It’s not every day that an artist has a first show at a venue like Mast Cove Galleries in Kennebunkport – or that the artist exhibiting is just 18 years old.
But when the artist is Kylee Solari, whose work was featured at the Mast Cove in late July, it’s easy to understand. Solari, a 2014 graduate of Kennebunk High School, is a creative talent and rising star in the art world.
The Mast Cove experience was beyond wonderful for Solari.
“Having a show at Mast Cove was absolutely spectacular,” said Solari. “I had sold some of my work before, but most of it was of prints. This show was the first time I’ve ever sold originals, and although it’s a little weird to part with the works I’ve done, I was able to meet the people who had purchased them and that was a great experience.”
Solari has spent all but a few months of her life in Kennebunkport. Born in China, Solari was adopted by her parents, Lori and John Solari, when she was 21?2 months old.
Interested in art since she was young, Solari showed promise as an artist early on. It began with computer animation and moved into other media. Her graphic designs were published by Benchmark Education Co. in a textbook when she was in middle school.
From digital art to watercolor to painting on canvas with coffee of various strengths, Solari said she enjoys it all.
“I don’t have a preference, but so far watercolor has been the most productive and easiest to use,” she said, “though many people say that if you can master watercolor you can master anything. I haven’t mastered it but I can use it pretty well.”
Making art since she was young, Solari only began doing studio art when she entered high school and took an honors art class taught by Marnie Rollerson. She considers Rollerson a mentor.
“She really pushed us. She knew our abilities and worked with us to improve our skills,” said Solari. “She made me understand how important art is as an academic study.”
A pre-college program at Ringling College of Art and Design in Sarasota, Fla., help cement Solari’s future plans. She decided to study there and was accepted into a competitive animation program at the college. She also received Ringling’s Presidential Scholarship, a four-year award based on the merit of the admissions application and given to the strongest student applicant in each major.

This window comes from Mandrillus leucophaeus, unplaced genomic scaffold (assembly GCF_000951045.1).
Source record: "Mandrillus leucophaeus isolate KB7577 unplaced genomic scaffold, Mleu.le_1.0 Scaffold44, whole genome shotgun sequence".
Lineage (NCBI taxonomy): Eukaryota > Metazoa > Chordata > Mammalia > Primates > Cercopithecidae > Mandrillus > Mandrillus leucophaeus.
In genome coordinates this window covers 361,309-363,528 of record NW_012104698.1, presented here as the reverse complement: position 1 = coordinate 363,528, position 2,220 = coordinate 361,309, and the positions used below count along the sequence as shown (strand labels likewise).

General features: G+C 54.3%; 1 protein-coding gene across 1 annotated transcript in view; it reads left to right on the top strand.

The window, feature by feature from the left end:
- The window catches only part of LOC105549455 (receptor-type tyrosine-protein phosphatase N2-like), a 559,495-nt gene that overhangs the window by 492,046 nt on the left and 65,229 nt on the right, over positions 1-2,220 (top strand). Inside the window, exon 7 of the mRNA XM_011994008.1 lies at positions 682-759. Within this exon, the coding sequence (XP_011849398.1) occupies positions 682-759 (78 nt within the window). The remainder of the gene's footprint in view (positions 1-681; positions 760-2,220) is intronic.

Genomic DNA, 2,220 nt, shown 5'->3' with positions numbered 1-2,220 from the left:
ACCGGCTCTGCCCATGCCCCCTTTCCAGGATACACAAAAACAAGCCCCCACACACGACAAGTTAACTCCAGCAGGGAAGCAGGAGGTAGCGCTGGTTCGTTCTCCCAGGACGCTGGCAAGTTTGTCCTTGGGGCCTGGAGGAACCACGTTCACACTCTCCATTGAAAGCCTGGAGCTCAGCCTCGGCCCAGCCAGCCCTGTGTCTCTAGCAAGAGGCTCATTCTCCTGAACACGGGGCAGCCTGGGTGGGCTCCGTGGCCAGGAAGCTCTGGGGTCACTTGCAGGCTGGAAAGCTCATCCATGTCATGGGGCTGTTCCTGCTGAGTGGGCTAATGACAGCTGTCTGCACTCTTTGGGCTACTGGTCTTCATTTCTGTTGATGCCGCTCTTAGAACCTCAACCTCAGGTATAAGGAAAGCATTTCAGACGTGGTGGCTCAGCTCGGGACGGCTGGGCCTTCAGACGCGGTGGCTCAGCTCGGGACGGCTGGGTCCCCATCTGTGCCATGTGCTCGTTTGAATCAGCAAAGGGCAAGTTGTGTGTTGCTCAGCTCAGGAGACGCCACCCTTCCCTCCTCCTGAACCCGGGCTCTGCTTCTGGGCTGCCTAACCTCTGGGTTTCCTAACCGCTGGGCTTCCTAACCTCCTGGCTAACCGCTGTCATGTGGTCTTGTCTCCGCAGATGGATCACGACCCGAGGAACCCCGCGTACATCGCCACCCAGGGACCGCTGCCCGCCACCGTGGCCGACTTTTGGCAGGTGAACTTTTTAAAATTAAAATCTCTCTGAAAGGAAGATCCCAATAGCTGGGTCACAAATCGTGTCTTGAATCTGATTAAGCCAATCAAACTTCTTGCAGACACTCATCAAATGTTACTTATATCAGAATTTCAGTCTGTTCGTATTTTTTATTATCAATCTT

Solari spent this summer interning at Dreaming Code, a web development company in Boston, working as an in-house graphic designer. She said that like other teens, she likes video games, music and movies, but is interested in, and appreciates, the creative process that goes behind those media.
“Since I’m [now] at Ringling for computer animation and hopefully later, the entertainment industry, I’m going to be involved with all of those things,” she said. “I debated for a while whether or not I wanted to have art as a career or as a hobby, but in the end there was no way I could get around not doing art full time.”
Solari said that her family has always been very supportive of her “journey into the world of art” and that her decision to study at Ringling has relieved some of their fears about undertaking a career as an artist.
“At first, they [my family] were concerned with how I would make a living,” she said, “but with the direction I’m trying to pursue in the art industry, I hopefully won’t end up being a starving artist.”
For Solari, one of the best things about being an artist is the ability to give imagination a physical form.
“I really love the fantasy of fiction and stories and I’m able to give characters a face and places to go. Even if what I make isn’t related to fantasy, I still like to compose things visually. A painting is worth a thousand words, right?” said Solari.
She said she is also inspired to create because it can bring people together.
“Conceivably anything that is given a visual form can build a fan base or community and I’m always amazed at what fans can add to an existing piece of work,” she said.
No matter what she does in life or where her art takes her, Solari said she has one goal as a person.
“I hope that I can grow up to be someone like my mother,” she said. “She is one of my role models and I want to have the courage and independence that she has as an adult.”